4 Tips For Eliminating Weeds This Fall

Articles like this simultaneously amuse and infuriate me. It is so simple (if you understand planned grazing). Increase stock density to 1,ooo lbs/acre and leave them in the paddock long enough (and at the appropriate time of year) to take care of the weed problem. If toxic plants are a problem in particular paddocks, simply do not go into those paddocks during the time when they are a problem. Duhh… jtl

PS. And embrace “weeds” for what they are–some of them make good feed. Others provide ground cover and covering bare ground should be your number one priority.

by in BEEF Daily

While many cattlemen are busy weaning calves, preg-checking cows and harvesting crops this time of year, it can be easy to forget about pasture and hay field health. There’s still time this fall to manage weeds. Here are four tips for getting ahead of the issue before the next grazing season rolls around.

1. Maintain a dense, healthy forage stand.

Through proper fertilization, cutting management, and insect control, producers can control weeds in established stands of alfalfa.

“More than 95% of the weeds can be controlled through good management practices,” Landefeld says. “However, weeds can cause problems. Some alfalfa stands have been reported to lose up to 30% of the stand from infestations of common chickweed. If chickweed emerges through the fall and into spring, it develops a thick, lush mat that competes strongly with the alfalfa until first-cutting hay is made. Purple deadnettle and henbit can cause the same problem. If these weeds persist and then die, summer annual weeds like foxtails, lambsquarter, pigweed or others often take over. Perennial weeds such as dandelion or Canada thistle can also creep into portions of the growing area to reduce yields and/or quality even further.”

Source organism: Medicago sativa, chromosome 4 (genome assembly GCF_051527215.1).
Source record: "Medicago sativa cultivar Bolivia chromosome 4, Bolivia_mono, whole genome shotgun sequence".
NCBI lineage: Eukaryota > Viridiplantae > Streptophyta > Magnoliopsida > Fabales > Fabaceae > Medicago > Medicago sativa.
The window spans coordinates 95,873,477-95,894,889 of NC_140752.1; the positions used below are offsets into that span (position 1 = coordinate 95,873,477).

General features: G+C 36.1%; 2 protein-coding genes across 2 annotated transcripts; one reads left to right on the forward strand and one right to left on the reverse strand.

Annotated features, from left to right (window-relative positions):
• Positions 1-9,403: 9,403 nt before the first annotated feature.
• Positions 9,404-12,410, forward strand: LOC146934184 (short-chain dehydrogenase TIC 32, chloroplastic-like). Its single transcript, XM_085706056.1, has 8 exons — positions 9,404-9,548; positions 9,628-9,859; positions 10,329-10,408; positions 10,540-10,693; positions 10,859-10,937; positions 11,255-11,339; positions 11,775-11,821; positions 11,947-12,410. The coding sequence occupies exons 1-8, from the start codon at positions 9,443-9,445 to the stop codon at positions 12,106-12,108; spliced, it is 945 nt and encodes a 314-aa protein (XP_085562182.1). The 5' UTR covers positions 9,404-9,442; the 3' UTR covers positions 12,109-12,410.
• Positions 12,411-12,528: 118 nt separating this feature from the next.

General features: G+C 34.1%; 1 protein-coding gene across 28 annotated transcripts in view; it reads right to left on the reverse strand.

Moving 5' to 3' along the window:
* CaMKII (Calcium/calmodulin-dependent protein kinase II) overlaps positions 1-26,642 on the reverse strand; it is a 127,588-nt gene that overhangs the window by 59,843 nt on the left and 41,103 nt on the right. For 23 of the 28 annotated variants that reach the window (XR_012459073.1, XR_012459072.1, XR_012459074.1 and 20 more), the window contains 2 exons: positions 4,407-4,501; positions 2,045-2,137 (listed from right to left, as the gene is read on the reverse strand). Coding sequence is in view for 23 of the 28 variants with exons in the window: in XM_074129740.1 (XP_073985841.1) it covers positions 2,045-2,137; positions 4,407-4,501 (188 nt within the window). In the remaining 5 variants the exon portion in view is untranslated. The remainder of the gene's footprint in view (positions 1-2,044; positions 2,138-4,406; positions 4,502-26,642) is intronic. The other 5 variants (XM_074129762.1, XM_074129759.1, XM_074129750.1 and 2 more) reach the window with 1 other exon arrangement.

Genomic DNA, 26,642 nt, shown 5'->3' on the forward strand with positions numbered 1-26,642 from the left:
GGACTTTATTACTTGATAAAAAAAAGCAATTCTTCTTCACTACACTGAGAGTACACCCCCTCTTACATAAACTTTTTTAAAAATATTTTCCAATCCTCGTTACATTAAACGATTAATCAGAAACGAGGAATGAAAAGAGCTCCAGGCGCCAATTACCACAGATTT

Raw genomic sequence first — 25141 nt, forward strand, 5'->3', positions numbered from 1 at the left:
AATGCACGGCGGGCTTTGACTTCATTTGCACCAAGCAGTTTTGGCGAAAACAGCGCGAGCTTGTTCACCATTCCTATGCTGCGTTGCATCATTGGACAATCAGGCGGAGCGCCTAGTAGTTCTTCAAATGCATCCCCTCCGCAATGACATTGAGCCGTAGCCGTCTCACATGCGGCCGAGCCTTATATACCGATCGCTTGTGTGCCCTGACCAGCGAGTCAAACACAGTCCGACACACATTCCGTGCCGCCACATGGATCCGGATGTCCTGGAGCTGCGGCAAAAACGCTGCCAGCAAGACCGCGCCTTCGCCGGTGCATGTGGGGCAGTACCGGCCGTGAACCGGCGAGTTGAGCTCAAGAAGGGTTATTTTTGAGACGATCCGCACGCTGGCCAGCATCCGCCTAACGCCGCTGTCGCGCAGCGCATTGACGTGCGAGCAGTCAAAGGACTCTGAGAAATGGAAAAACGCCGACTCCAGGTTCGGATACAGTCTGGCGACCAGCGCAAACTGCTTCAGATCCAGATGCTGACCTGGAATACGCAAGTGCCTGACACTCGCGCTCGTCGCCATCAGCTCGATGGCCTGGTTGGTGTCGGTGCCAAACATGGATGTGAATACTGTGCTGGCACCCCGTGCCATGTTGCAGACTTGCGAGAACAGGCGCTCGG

2. Consider the costs of herbicides vs. reseeding.

Herbicides can be used to eliminate weeds in hay fields, but there are some considerations for selecting the right formulation.

“Before using herbicides, one should evaluate the existing stand to be sure it is worth the cost of the herbicide and the expense to apply the treatment,” advises Landefeld. “Reseeding may be more cost effective. When weeds invade mixed legume/grass stands, it poses a little different problem than pure stands because herbicide management strategies are limited that remove broadleaf weeds without killing your legumes.”

Landefeld says grazing and harvest management can be extremely beneficial in weed control, if they are cut down before the weeds are allowed to mature and produce seed heads.

3. Invest in soil fertility.

“Good soil fertility and maintaining a soil pH of 6.5-7 helps forage plants vigorously compete against weeds,” says Landefeld. “Spending money to provide good fertility may be the best and most cost-effective means to reduce weed pressure in mixed grass/legume stands.”

4. Identify invaders to eliminate weeds next spring.

Weeds can quickly take over a pasture, and fall is a good time to be proactive and identify the invasive weeds before the spring grazing season rolls around. Knowing what type of weeds are impacting the pasture is crucial to properly controlling them.

“By identifying target weeds, the proper herbicide(s) may be chosen,” he says. “Fall can be a good time to eliminate hard-to-control perennial weeds. Proper recognition and prompt action to control these invaders is important. Eliminating weeds while they are small and few in number will save you a lot of headaches later. So, be aware, monitor your fields regularly, identify weeds in your hay and pasture fields and deal with them in a timely manner. And, always read and follow the manufacturer’s label when applying any type of pesticide.”

Click here to read more of Landefeld’s recommendations and watch two videos on identifying weeds in your pasture and hayfields.

Do you worry about weed control in the fall, or does pasture and hay field health take a backseat to bigger concerns like weaning and harvest? Share your strategy for managing weeds in the comments section below.

The opinions of Amanda Radke are not necessarily those of Beefmagazine.com or the Penton Farm Progress Group.


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